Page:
751.—Pine Standard Rods, made of straight-grained pinewood seasoned five or six years and then well soaked in linseed oil, make good standard rods. The ordinary length in use is 10 feet by 1¾ inches square. If the rod be used for butt measurement the ends are tipped with gun-metal in which a turned steel stud is hard-soldered. The stud is afterwards ground to true face in a lathe, and left of standard length at 60° Fahrenheit (15·5 centigrade), Fig. 352. A disc of brass 1 inch diameter is inlaid at every foot for 5 feet from one end of the rod, with a line at the true foot. These rods, after the work upon them is finished, are lightly French polished to keep them clean and to prevent the effects of moisture. The effect of temperature upon deal was found by Roy to be about the same as upon glass—·0000085, average of total length per degree centigrade, which is about three-fourths that of iron.

Fig. 352.—One end of a pinewood butt rod.Fig. 353.—S—Block square.
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752.—Where butt rods are used for continuous measurement, it is necessary that they be brought very carefully[509] together. In base line measurement three or four are used, but for metal work or masonry two 10-feet only are generally employed. It is necessary that the rods should lie upon a straight surface or be supported in a straight line. In bringing them together, a piece of indiarubber 1/8 inch or so in thickness temporarily placed at one end will prevent any palpable disturbance of the percussion if the fixed rod be well weighted. One 5-feet more fully divided butt rod is very commonly supplied with a pair of 10-feet rods for supplemental measurement.

753.—Angle-piece.—A solid angle-piece with two planes at right angles is very convenient for use with butt rods to give means of scribing the true length down to a surface, Fig. 353 S.

754.—Butt Rods with Iron Core.—Where rods are to be used for preparing iron work it is better to have an iron core through the rod, that may expand and contract with the metal on which they are used. The rods that the author has designed for this purpose are made out of a length of seasoned pine 2¼ inches square, sawn down and turned cut sides outwards to prevent warping. A 10-feet length of iron steam tube about ½ inch diameter is painted several times and then bound round with paper soaked in paraffin. This is placed in a pair of meeting grooves, as shown in section Fig. 355. The two pine flitches are cross-tongued together and glued up with the inserted tube between them. The tube has a turned steel cap placed over each end, Fig. 354, and this is ground in a lathe to true standard at the temperature of 60° Fahr. A steel pin is placed through the centre of the rod to indicate 5 feet. The finished size of the rods is 2 inches square.

The author has made these rods in sets, consisting of two 10-feet and one 5-feet packed together with an angle-piece, Fig. 353 S, in a deal case.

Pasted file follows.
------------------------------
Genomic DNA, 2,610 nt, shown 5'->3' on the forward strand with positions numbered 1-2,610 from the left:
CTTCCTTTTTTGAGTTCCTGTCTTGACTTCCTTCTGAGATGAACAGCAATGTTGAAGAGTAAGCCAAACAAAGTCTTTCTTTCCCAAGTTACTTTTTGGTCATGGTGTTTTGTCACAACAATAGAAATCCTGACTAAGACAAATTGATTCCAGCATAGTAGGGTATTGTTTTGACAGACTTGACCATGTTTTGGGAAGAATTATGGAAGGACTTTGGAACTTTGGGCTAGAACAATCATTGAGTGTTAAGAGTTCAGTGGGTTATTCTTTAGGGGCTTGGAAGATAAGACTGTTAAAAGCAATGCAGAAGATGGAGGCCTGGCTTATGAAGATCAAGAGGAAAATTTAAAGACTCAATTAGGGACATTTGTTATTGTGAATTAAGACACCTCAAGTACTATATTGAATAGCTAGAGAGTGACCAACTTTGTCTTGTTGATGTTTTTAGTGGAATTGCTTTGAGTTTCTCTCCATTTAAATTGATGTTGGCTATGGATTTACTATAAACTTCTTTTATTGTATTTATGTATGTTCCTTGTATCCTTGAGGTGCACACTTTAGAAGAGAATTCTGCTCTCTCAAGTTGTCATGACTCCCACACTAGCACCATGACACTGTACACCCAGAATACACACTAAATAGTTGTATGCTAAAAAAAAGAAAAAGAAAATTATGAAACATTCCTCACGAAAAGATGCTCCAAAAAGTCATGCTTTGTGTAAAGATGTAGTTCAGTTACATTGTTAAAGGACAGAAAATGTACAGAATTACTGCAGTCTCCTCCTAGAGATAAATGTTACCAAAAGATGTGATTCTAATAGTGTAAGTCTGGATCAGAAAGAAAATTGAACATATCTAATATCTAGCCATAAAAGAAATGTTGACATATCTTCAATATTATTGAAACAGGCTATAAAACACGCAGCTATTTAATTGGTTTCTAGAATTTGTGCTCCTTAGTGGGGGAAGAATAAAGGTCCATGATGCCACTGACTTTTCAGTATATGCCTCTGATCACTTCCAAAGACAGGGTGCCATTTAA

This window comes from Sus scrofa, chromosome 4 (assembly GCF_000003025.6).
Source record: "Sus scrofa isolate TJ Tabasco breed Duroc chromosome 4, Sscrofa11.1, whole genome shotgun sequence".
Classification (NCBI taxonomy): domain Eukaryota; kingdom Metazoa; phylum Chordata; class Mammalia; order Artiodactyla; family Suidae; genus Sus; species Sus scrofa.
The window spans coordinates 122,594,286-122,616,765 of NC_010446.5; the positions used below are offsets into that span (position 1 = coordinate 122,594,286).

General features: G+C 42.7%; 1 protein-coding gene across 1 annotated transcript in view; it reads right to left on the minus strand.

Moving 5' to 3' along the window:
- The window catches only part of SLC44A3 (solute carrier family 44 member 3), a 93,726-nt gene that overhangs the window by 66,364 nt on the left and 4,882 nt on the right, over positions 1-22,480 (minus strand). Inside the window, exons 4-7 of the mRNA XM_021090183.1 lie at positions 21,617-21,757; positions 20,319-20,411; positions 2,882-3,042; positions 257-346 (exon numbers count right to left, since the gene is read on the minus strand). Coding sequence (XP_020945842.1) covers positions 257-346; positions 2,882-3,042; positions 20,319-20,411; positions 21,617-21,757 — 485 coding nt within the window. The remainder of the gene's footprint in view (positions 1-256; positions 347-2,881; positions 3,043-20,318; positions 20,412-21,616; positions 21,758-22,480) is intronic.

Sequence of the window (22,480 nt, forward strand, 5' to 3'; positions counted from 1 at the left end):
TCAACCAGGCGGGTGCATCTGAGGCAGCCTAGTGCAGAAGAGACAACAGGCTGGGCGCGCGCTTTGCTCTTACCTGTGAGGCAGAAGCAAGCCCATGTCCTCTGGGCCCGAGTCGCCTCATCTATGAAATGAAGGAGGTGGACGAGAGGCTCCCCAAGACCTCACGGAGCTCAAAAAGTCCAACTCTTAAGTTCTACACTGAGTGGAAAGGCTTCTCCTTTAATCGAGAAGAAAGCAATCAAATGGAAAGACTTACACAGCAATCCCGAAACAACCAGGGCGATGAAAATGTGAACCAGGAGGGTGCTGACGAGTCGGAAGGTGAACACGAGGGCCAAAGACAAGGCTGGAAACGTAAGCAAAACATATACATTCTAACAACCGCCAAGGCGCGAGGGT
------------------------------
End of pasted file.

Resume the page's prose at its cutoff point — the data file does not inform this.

755.—The 5-feet Rule is of steel, ¾ inch by ¼ inch, inlaid[510] in a piece of dry pine, altogether of only half the thickness of the rods, so that it stands the correct height for central butt measurement, Fig. 356. The rule is divided into feet and inches, with one foot to eighths. A centigrade thermometer is placed in one of the rods to indicate the prevailing temperature, and a small piece of scale showing amount to be allowed in 10 feet per degree centigrade for temperature above or below 15·5° centigrade is engraved upon the thermometer scale. The coefficient for the expansion of wrought iron is given by Lord Kelvin as ·000019 mean per degree centigrade.

Figs. 354, 355, 356.—Butt rods with iron core.

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Where a long length is laid down for a base line or other purpose, it is better to take the thermometer reading at each measurement and defer correction to the completion of the work; the temperature errors may then be added together as a total, and the space allowance may become a measurable quantity. For example, say ten 10-feet lengths give by these united centigrade degrees, plus and minus, shown at separate readings + 167°, and that the standard of the rods is true at 15·5°. Then 167 – (10 × 15·5) = + 12° per foot total allowance, that is, 12° × 10 feet × ·000019 = ·0228 feet or ·2736 inches to be added. In measuring iron of course no correction has to be made.

756.—Beam Compass Measurements are occasionally preferred for iron work. In this case the beam is moved from centre punch mark to mark along a surface by the beam producing a scratch for the forward position in which to place[511] the punch mark. Rods of pine are commonly employed. Figs. 357, 358 will sufficiently illustrate the instruments.